# Page:A Treatise on Electricity and Magnetism - Volume 2.djvu/56

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MAGNETIC FORCE AND MAGNETIC INDUCTION.

[400.

placed at the middle of the axis experiences a force ${\displaystyle 4\pi I}$ in the direction of magnetization arising from the superficial magnetism on the circular surfaces of the disk[1]. Since the components of I are A, B and C, the components of this force are 4πA, 4πB and 4πC. This must be compounded with the force whose components are α, β, γ.

400.] Let the actual force on the unit pole be denoted by the vector ${\displaystyle {\mathfrak {B}}}$, and its components by a, b and c, then

 ${\displaystyle {\begin{matrix}a=\alpha +4\pi A,\\b=\beta +4\pi B,\\c=\gamma +4\pi C.\end{matrix}}}$ (6)

We shall define the force within a hollow disk, whose plane sides are normal to the direction of magnetization, as the Magnetic Induction within the magnet. Sir William Thomson has called this the Electromagnetic definition of magnetic force.

The three vectors, the magnetization ${\displaystyle {\mathfrak {J}}}$, the magnetic force ${\displaystyle {\mathfrak {H}}}$, and the magnetic induction ${\displaystyle {\mathfrak {B}}}$ are connected by the vector equation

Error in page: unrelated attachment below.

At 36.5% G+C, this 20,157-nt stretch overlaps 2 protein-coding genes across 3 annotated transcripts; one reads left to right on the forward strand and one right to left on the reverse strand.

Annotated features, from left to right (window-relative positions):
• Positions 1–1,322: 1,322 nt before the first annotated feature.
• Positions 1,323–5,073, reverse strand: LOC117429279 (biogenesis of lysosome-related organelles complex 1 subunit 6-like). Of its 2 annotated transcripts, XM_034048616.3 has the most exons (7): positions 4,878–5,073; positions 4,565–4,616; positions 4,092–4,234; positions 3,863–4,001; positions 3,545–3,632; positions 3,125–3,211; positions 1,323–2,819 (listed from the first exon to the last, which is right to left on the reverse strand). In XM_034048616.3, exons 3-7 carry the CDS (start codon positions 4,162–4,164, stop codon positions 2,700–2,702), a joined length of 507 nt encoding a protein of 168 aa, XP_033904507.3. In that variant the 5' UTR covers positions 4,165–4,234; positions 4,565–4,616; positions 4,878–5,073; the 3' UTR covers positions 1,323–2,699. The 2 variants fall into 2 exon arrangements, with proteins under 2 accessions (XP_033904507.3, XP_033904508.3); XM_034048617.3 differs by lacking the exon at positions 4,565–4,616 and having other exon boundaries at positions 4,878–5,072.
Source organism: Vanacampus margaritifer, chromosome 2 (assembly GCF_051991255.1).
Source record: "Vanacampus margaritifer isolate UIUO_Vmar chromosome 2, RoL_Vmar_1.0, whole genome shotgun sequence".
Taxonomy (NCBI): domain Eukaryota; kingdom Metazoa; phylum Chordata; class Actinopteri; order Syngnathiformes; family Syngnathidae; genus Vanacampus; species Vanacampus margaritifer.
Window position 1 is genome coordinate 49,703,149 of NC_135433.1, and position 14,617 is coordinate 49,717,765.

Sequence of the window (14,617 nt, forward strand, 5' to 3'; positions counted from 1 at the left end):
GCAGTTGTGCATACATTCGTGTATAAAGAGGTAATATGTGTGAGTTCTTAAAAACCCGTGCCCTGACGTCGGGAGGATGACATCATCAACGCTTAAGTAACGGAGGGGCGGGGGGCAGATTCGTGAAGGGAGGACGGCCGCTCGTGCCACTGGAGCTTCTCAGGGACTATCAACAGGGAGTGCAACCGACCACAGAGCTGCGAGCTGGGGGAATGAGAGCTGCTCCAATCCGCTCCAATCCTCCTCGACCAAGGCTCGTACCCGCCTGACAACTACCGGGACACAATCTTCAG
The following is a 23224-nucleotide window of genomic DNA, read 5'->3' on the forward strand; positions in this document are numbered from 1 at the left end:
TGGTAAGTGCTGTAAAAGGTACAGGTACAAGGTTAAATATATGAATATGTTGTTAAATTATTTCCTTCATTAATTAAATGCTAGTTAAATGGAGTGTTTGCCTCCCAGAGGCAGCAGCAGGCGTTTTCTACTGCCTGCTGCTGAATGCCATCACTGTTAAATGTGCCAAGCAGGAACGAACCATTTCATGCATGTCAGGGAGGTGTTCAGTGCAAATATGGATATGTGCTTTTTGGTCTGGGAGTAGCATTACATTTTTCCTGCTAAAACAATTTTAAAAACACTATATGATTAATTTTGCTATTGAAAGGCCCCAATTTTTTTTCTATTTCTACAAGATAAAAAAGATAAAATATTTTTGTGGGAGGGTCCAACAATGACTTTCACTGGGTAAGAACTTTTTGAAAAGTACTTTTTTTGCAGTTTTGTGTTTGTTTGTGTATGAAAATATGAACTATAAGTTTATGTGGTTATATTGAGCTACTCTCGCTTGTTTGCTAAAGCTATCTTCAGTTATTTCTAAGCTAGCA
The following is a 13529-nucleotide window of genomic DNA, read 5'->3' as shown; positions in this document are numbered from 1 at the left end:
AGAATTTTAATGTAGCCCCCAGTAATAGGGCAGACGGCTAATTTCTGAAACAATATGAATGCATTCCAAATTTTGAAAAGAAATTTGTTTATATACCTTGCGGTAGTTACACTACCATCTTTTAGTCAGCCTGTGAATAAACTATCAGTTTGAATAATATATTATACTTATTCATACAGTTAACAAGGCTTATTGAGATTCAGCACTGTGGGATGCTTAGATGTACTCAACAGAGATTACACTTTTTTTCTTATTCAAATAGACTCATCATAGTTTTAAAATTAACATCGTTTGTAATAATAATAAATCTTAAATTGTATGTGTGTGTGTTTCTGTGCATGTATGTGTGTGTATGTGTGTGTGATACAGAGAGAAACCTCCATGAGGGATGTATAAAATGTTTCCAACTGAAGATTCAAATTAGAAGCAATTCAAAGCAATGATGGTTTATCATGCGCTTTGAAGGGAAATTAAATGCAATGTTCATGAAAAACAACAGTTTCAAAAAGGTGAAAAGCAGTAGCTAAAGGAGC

${\displaystyle {\mathfrak {B}}={\mathfrak {H}}+4\pi {\mathfrak {J}}.}$ (7)

### Line-Integral of Magnetic Force.

401.] Since the magnetic force, as defined in Art. 398, is that due to the distribution of free magnetism on the surface and through the interior of the magnet, and is not affected by the surface-magnetism of the cavity, it may be derived directly from the general expression for the potential of the magnet, and the line-integral of the magnetic force taken along any curve from the point A to the point B is

 ${\displaystyle \int _{A}^{B}{\left(\alpha {\frac {dx}{ds}}+\beta {\frac {dy}{ds}}+\gamma {\frac {dz}{ds}}\right)ds}=V_{a}-V_{B},}$ (8)

where VA and Vb denote the potentials at A and B respectively.

1. On the force within cavities of other forms.

1. Any narrow crevasse. The force arising from the surface-magnetism is ${\displaystyle 4\pi I\cos \epsilon }$ in the direction of the normal to the plane of the crevasse, where ε is the angle between this normal and the direction of magnetization. When the crevasse is parallel to the direction of magnetization the force is the magnetic force ${\displaystyle {\mathfrak {H}}}$; when the crevasse is perpendicular to the direction of magnetization the force is the magnetic induction ${\displaystyle {\mathfrak {B}}}$.

2. In an elongated cylinder, the axis of which makes an angle ε with the direction of magnetization, the force arising from the surface-magnetism is ${\displaystyle 2\pi I\sin \epsilon }$, perpendicular to the axis in the plane containing the axis and the direction of magnetization.

3. In a sphere the force arising from surface-magnetism is ${\displaystyle {\frac {4}{3}}\pi I}$ in the direction of magnetization.